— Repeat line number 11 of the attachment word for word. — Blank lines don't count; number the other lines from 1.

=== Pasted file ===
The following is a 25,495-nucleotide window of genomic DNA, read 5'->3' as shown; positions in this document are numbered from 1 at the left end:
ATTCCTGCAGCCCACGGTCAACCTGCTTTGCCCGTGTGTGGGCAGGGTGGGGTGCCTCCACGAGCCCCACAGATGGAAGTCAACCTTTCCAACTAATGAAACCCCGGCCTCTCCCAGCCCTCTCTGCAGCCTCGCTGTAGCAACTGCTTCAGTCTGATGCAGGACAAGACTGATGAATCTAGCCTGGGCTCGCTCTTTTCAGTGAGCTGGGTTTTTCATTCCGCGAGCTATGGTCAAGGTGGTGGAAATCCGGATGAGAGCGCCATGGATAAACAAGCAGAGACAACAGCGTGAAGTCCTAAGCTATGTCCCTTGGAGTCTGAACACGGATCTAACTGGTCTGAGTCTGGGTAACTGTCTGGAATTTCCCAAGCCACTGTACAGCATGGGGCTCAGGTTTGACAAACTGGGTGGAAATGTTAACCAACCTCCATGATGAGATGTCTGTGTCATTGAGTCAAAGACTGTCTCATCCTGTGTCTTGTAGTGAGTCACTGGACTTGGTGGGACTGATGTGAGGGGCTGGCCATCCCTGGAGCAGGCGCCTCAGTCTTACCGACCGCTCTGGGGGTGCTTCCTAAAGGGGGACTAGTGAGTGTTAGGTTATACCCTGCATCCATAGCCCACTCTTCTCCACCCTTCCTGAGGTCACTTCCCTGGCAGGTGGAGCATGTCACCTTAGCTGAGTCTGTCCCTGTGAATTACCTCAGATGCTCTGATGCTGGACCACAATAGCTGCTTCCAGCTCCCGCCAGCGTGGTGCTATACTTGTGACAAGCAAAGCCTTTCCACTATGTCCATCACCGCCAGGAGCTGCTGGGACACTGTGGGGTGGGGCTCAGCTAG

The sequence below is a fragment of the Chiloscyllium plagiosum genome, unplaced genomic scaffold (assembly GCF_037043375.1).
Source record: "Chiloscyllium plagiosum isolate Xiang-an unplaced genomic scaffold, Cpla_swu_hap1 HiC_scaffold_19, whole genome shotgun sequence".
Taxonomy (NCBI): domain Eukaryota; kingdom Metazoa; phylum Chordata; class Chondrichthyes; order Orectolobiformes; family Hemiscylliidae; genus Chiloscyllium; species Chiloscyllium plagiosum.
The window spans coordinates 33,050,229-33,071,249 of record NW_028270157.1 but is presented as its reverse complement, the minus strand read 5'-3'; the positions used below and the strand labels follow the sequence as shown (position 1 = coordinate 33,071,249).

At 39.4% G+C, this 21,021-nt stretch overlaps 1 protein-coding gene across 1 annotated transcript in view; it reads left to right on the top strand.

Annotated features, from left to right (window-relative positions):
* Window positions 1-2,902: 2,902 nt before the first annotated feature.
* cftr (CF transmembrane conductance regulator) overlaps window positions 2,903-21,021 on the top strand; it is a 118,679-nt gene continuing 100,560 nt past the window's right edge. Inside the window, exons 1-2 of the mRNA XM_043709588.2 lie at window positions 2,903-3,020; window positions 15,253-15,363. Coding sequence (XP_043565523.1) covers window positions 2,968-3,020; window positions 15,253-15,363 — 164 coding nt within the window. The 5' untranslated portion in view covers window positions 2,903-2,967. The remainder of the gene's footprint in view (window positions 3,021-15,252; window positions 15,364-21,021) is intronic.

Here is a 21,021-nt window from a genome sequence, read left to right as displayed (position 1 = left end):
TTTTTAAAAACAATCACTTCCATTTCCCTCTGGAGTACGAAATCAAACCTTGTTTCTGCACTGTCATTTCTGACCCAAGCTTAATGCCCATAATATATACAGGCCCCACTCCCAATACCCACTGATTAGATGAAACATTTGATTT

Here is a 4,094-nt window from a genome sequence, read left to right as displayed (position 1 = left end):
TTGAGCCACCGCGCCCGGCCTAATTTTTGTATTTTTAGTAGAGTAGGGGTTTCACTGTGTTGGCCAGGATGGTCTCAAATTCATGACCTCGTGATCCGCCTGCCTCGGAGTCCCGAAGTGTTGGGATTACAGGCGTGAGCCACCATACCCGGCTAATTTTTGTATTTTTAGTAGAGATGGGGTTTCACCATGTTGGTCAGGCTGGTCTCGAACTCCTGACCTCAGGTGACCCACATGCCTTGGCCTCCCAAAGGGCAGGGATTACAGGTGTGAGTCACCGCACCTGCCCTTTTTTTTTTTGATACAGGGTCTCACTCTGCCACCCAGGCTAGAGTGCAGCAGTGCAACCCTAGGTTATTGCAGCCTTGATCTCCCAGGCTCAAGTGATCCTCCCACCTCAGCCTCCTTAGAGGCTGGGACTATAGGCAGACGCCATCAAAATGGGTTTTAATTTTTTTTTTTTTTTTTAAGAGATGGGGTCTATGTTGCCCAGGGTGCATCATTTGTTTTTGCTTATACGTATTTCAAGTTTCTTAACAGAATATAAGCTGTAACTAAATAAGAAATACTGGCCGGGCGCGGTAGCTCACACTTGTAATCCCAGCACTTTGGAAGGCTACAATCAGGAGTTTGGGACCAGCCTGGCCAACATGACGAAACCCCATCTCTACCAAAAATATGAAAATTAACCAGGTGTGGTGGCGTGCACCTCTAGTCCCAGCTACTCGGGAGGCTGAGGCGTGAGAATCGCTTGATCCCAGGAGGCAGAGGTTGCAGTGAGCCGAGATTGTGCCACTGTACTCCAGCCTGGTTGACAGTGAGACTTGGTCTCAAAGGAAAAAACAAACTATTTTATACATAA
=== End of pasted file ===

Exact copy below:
Here is a 21,021-nt window from a genome sequence, read left to right as displayed (position 1 = left end):